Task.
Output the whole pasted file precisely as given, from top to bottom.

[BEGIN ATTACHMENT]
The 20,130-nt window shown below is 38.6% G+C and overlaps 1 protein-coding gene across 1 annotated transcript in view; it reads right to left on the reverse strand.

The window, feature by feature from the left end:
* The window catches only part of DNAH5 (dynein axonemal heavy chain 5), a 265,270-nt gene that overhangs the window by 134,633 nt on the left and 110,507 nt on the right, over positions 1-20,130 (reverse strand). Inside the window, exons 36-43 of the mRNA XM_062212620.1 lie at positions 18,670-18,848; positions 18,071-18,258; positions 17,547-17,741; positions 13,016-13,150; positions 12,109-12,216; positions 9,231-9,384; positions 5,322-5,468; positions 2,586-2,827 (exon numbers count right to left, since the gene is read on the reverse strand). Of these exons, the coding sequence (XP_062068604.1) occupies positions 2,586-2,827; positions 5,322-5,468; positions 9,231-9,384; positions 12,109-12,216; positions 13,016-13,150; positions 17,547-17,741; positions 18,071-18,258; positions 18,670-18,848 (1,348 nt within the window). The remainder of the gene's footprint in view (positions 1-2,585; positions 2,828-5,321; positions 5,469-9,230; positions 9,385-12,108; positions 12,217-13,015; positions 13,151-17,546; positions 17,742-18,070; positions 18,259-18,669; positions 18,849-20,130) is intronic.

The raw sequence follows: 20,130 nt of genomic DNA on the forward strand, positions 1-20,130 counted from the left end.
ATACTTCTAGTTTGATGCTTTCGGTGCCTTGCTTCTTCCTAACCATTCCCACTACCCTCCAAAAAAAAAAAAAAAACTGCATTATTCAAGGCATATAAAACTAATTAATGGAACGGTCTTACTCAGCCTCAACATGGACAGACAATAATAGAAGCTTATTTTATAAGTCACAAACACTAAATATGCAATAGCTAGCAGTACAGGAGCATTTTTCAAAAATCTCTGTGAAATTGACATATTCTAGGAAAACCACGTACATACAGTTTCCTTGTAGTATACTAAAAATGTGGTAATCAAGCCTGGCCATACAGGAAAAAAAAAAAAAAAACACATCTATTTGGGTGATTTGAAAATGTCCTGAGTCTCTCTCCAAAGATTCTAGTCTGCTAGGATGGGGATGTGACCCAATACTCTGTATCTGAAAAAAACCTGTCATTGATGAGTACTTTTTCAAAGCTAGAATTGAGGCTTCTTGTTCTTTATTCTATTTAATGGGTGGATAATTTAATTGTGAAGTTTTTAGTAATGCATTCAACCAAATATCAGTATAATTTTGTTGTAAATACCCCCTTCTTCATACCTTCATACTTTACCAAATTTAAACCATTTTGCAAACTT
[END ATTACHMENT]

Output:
The 20,130-nt window shown below is 38.6% G+C and overlaps 1 protein-coding gene across 1 annotated transcript in view; it reads right to left on the reverse strand.

The window, feature by feature from the left end:
* The window catches only part of DNAH5 (dynein axonemal heavy chain 5), a 265,270-nt gene that overhangs the window by 134,633 nt on the left and 110,507 nt on the right, over positions 1-20,130 (reverse strand). Inside the window, exons 36-43 of the mRNA XM_062212620.1 lie at positions 18,670-18,848; positions 18,071-18,258; positions 17,547-17,741; positions 13,016-13,150; positions 12,109-12,216; positions 9,231-9,384; positions 5,322-5,468; positions 2,586-2,827 (exon numbers count right to left, since the gene is read on the reverse strand). Of these exons, the coding sequence (XP_062068604.1) occupies positions 2,586-2,827; positions 5,322-5,468; positions 9,231-9,384; positions 12,109-12,216; positions 13,016-13,150; positions 17,547-17,741; positions 18,071-18,258; positions 18,670-18,848 (1,348 nt within the window). The remainder of the gene's footprint in view (positions 1-2,585; positions 2,828-5,321; positions 5,469-9,230; positions 9,385-12,108; positions 12,217-13,015; positions 13,151-17,546; positions 17,742-18,070; positions 18,259-18,669; positions 18,849-20,130) is intronic.

The raw sequence follows: 20,130 nt of genomic DNA on the forward strand, positions 1-20,130 counted from the left end.
ATACTTCTAGTTTGATGCTTTCGGTGCCTTGCTTCTTCCTAACCATTCCCACTACCCTCCAAAAAAAAAAAAAAAACTGCATTATTCAAGGCATATAAAACTAATTAATGGAACGGTCTTACTCAGCCTCAACATGGACAGACAATAATAGAAGCTTATTTTATAAGTCACAAACACTAAATATGCAATAGCTAGCAGTACAGGAGCATTTTTCAAAAATCTCTGTGAAATTGACATATTCTAGGAAAACCACGTACATACAGTTTCCTTGTAGTATACTAAAAATGTGGTAATCAAGCCTGGCCATACAGGAAAAAAAAAAAAAAAACACATCTATTTGGGTGATTTGAAAATGTCCTGAGTCTCTCTCCAAAGATTCTAGTCTGCTAGGATGGGGATGTGACCCAATACTCTGTATCTGAAAAAAACCTGTCATTGATGAGTACTTTTTCAAAGCTAGAATTGAGGCTTCTTGTTCTTTATTCTATTTAATGGGTGGATAATTTAATTGTGAAGTTTTTAGTAATGCATTCAACCAAATATCAGTATAATTTTGTTGTAAATACCCCCTTCTTCATACCTTCATACTTTACCAAATTTAAACCATTTTGCAAACTT